In the past, government officials routinely criticized the SCC for being disorganized,4 and for neglecting to encourage Iranians to use the internet in a “clean” and Islamic fashion.5 Since the appointment of Azari-Jahromi as the ICT minister, SCC meetings have been held more often,6 though the council did not meet for three consecutive months after the COVID-19 outbreak intensified in the country beginning in February 2020.7 The meetings were then held less frequently during the latest coverage period, coinciding with President Hassan Rouhani’s final year in office and the run-up to the June 2021 presidential election.

B Limits on Content

B1 1.00-6.00 pts0-6 pts
Does the state block or filter, or compel service providers to block or filter, internet content, particularly material that is protected by international human rights standards? 0.000 6.006

Authorities restrict access to tens of thousands of websites, particularly those of international news and information services,1 the political opposition, ethnic and religious minority groups in Iran, and human rights organizations.2 Websites are also blocked if they contradict state doctrine regarding Islam or government narratives on domestic or international politics. News stories that cover friction between Iranian political institutions are frequently censored.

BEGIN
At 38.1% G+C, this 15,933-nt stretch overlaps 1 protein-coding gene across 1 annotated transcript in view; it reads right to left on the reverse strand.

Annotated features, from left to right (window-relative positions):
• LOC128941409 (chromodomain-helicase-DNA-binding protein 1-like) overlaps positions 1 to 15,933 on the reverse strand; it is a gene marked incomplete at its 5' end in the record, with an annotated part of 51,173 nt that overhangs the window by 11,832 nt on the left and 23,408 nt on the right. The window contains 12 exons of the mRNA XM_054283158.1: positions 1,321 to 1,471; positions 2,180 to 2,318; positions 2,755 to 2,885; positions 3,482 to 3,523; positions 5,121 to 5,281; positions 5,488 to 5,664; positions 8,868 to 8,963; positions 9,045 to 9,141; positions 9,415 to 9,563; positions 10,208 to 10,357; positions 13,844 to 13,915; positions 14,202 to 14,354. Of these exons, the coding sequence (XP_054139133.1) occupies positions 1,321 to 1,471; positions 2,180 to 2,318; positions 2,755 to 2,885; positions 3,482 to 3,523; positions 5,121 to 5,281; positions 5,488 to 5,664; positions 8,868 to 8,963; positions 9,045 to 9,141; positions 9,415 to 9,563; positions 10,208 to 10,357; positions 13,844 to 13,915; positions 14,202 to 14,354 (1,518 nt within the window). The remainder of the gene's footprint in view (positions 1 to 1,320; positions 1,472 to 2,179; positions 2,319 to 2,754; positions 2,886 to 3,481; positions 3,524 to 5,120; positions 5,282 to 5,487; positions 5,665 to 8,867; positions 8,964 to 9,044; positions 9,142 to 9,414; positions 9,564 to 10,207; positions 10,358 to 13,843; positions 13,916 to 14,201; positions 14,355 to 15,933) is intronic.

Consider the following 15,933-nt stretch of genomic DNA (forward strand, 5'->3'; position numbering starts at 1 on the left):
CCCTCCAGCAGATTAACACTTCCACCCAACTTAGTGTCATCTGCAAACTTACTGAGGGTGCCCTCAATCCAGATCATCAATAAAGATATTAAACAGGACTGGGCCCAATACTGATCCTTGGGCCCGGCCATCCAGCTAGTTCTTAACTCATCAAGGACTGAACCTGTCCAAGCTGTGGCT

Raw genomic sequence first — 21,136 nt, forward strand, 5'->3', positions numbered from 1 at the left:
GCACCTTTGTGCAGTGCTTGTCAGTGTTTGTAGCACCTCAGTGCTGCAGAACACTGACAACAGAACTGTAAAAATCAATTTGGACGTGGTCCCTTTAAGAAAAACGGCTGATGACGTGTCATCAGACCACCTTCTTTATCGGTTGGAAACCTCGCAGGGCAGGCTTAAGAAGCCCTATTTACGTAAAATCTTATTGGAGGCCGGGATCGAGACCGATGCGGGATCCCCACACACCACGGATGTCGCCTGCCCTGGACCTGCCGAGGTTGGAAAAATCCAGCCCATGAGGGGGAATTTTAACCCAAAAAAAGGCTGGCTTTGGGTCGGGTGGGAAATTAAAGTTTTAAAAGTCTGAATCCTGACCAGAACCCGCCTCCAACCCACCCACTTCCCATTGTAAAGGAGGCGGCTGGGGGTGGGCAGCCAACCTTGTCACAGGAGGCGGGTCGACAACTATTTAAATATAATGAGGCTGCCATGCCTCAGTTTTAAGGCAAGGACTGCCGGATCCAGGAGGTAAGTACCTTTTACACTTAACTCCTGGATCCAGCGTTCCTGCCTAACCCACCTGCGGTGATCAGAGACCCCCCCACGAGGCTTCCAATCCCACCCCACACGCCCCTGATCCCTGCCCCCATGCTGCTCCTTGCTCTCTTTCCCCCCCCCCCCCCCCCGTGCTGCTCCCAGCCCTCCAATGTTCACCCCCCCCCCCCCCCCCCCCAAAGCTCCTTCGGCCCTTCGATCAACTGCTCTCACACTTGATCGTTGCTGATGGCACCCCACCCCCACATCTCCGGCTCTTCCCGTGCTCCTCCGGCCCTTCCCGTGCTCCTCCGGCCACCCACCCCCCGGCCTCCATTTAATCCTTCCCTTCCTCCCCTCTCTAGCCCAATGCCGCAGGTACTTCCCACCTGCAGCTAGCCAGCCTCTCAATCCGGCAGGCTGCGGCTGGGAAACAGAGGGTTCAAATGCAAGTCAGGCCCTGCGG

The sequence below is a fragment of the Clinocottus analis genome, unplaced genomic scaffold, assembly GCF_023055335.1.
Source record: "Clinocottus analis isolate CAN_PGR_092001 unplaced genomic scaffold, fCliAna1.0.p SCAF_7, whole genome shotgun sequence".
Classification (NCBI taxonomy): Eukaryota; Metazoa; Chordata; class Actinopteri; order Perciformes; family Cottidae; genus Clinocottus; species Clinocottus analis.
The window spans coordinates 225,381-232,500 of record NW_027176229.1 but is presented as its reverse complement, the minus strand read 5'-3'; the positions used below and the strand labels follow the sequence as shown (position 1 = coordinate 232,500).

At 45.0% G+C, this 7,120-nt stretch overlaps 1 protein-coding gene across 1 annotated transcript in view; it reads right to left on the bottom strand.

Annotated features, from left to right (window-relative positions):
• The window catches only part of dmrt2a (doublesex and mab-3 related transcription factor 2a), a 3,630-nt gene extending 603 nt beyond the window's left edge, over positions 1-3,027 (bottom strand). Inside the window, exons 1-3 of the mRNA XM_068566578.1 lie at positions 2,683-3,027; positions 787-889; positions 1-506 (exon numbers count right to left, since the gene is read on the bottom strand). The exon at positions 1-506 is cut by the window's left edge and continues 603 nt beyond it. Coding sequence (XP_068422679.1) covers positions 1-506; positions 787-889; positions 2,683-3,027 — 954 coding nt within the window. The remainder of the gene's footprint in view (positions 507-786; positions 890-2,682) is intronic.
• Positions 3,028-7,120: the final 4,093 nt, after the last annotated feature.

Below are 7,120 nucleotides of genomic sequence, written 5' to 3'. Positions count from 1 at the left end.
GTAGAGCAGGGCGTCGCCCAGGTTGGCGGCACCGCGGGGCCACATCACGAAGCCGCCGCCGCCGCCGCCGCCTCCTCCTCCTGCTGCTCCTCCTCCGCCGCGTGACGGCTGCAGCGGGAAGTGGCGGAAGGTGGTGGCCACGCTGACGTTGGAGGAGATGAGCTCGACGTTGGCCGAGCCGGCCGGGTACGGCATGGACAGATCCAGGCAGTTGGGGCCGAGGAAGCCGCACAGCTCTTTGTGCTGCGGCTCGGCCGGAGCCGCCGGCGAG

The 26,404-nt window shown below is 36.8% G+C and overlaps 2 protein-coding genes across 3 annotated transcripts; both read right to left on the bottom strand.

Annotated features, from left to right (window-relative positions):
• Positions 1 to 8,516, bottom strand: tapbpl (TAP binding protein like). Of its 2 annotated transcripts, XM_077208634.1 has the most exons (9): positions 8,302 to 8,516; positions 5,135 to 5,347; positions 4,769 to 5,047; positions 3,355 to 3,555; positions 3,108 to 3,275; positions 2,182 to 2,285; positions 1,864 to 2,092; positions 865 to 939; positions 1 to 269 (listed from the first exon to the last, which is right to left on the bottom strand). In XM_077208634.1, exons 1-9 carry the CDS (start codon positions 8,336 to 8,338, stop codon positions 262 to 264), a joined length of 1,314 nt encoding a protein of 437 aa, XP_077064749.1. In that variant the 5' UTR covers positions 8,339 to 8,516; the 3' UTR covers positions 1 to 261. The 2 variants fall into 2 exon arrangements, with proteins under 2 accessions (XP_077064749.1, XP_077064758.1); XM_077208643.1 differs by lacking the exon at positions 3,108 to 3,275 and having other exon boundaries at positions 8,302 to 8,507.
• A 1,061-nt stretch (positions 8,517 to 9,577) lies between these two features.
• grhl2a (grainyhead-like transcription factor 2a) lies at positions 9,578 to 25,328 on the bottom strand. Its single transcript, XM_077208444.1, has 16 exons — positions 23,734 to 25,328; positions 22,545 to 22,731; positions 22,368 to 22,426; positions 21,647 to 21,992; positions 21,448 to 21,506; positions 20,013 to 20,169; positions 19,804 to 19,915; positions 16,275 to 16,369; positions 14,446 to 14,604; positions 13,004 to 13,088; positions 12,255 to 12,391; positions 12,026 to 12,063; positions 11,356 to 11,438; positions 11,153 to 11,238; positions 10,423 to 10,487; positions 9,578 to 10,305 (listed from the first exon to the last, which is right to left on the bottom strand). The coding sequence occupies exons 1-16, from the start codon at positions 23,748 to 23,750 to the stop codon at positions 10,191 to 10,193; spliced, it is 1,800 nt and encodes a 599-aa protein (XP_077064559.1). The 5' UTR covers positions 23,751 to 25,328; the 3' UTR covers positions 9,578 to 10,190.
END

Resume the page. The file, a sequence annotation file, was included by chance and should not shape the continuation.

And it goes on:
Twitter, Facebook, Telegram, and YouTube are all blocked or filtered, as are major blog-hosting platforms like Wix, WordPress, Blogspot, and Blogger.3 Conservative leaders have repeatedly exerted pressure on the CDICC—a government body headed by the prosecutor general that consists of representatives from 12 state institutions—to block other prominent social media platforms. After the reporting period, the latest draft of a bill initially proposed in 2018 returned to the parliamentary agenda in June 2021, which requires foreign and domestic online platforms to register with a supervisory board and comply with Iranian laws or face penalties, including blocking or throttling, or being replaced with “domestic alternatives” as approved by the new supervisory body.4 The bill had not passed by the end of the coverage period.

Internet censorship is highly politicized, often reflecting tensions between conservatives and reformists within the regime. In January 2021, ICT Minister Azari-Jahromi was summoned to the Culture and Media Court for questioning about a number of claims made against him, including noncompliance with a May 2018 order to block Instagram.5 A few days later, government spokesperson Ali Rabiee warned that the filtering of Instagram could lead to “job losses for one million Iranians.”6 Instagram remains available despite calls for it to be blocked, though reaching the platform is often difficult in practice,7 and widespread disruptions in access were reported in February 2021. Iranian officials did not provide an explanation for the episode (see B3).8 In May 2021, ahead of the presidential election, a leaked letter from the judiciary indicated that authorities had planned to filter Instagram, Google Play, and a number of VPN services as calls to boycott the upcoming vote mounted on social media.9 However, the order was “revoked” shortly after being issued.